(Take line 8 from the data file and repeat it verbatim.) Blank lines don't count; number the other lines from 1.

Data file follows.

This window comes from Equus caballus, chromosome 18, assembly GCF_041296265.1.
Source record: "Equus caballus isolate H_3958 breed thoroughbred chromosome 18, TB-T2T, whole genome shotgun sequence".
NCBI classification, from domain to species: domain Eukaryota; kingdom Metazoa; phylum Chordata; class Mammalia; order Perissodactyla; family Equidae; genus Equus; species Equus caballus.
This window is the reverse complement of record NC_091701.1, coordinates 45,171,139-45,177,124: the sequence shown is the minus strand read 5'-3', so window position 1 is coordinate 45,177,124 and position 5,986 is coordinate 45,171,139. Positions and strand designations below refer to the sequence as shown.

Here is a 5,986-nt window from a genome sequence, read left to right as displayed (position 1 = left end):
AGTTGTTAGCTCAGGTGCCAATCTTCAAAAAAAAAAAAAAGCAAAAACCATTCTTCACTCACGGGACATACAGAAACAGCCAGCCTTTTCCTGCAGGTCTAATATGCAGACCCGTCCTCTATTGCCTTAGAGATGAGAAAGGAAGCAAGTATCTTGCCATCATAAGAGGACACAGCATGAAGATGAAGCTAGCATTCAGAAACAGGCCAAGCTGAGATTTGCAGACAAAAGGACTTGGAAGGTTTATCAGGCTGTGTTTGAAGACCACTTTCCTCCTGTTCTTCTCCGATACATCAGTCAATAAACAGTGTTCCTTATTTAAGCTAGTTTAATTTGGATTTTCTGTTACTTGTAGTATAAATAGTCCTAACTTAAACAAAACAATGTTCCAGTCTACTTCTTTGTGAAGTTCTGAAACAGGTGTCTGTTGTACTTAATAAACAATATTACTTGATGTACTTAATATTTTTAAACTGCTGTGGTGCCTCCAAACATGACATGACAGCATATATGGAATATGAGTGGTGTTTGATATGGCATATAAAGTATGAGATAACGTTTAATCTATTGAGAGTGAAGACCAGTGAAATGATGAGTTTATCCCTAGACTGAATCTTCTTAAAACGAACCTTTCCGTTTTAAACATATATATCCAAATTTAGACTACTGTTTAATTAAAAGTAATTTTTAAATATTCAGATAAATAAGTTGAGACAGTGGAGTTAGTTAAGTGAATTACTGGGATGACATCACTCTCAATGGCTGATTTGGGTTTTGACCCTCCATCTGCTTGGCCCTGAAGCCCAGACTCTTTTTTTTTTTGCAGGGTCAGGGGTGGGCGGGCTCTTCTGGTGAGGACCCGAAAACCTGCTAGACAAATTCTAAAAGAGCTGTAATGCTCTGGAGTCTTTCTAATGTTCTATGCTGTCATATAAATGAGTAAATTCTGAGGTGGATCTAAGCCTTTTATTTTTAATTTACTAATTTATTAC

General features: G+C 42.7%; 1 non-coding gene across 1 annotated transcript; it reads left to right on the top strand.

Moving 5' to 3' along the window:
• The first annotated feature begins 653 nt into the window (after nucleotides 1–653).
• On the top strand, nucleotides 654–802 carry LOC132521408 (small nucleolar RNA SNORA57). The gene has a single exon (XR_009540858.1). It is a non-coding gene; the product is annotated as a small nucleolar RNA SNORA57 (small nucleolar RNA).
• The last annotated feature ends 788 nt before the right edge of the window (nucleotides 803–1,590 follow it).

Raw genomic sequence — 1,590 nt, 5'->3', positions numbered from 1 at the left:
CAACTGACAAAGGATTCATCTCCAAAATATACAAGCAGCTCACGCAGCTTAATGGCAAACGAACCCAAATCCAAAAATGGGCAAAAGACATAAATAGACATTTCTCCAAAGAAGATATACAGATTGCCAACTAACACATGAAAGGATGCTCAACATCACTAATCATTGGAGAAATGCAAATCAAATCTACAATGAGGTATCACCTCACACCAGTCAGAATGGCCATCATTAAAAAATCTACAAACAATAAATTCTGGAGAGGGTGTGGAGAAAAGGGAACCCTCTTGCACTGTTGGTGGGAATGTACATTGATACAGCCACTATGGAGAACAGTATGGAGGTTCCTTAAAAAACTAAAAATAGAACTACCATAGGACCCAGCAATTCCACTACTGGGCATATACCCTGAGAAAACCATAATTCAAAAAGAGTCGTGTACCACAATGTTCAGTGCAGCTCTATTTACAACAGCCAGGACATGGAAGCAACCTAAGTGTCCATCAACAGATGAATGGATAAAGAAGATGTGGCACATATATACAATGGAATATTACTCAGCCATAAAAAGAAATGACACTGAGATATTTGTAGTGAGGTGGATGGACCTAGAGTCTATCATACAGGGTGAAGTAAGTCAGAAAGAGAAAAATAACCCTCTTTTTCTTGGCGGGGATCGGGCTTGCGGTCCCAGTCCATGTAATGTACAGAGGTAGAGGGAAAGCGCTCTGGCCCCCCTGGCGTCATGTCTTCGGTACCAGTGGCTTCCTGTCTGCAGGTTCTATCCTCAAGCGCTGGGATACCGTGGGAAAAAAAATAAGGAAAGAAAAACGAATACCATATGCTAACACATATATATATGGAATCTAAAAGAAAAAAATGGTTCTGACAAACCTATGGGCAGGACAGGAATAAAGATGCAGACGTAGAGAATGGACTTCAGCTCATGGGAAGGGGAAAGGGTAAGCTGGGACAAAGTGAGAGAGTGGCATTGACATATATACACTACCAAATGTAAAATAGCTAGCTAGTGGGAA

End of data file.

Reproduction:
Moving 5' to 3' along the window: